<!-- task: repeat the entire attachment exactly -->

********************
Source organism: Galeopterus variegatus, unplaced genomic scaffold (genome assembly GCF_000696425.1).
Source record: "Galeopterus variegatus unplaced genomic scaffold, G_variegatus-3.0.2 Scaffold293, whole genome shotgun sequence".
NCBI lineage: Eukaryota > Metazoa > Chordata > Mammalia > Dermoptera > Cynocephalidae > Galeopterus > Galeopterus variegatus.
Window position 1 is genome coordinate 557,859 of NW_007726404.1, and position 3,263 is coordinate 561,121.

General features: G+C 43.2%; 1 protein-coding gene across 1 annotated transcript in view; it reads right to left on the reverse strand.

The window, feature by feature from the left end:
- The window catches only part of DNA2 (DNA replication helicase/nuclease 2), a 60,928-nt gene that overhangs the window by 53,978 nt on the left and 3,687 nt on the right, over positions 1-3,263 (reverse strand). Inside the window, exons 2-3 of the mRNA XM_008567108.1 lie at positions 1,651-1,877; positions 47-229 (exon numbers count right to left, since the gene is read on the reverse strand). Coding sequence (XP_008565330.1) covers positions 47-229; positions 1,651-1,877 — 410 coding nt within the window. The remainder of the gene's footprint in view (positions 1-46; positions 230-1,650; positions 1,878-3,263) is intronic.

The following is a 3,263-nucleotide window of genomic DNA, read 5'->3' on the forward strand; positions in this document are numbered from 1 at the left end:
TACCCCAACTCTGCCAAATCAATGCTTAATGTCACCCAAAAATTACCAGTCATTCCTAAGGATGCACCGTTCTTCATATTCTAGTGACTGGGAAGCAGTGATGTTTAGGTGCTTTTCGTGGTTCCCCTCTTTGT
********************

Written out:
Source organism: Galeopterus variegatus, unplaced genomic scaffold (genome assembly GCF_000696425.1).
Source record: "Galeopterus variegatus unplaced genomic scaffold, G_variegatus-3.0.2 Scaffold293, whole genome shotgun sequence".
NCBI lineage: Eukaryota > Metazoa > Chordata > Mammalia > Dermoptera > Cynocephalidae > Galeopterus > Galeopterus variegatus.
Window position 1 is genome coordinate 557,859 of NW_007726404.1, and position 3,263 is coordinate 561,121.

General features: G+C 43.2%; 1 protein-coding gene across 1 annotated transcript in view; it reads right to left on the reverse strand.

The window, feature by feature from the left end:
- The window catches only part of DNA2 (DNA replication helicase/nuclease 2), a 60,928-nt gene that overhangs the window by 53,978 nt on the left and 3,687 nt on the right, over positions 1-3,263 (reverse strand). Inside the window, exons 2-3 of the mRNA XM_008567108.1 lie at positions 1,651-1,877; positions 47-229 (exon numbers count right to left, since the gene is read on the reverse strand). Coding sequence (XP_008565330.1) covers positions 47-229; positions 1,651-1,877 — 410 coding nt within the window. The remainder of the gene's footprint in view (positions 1-46; positions 230-1,650; positions 1,878-3,263) is intronic.

The following is a 3,263-nucleotide window of genomic DNA, read 5'->3' on the forward strand; positions in this document are numbered from 1 at the left end:
TACCCCAACTCTGCCAAATCAATGCTTAATGTCACCCAAAAATTACCAGTCATTCCTAAGGATGCACCGTTCTTCATATTCTAGTGACTGGGAAGCAGTGATGTTTAGGTGCTTTTCGTGGTTCCCCTCTTTGT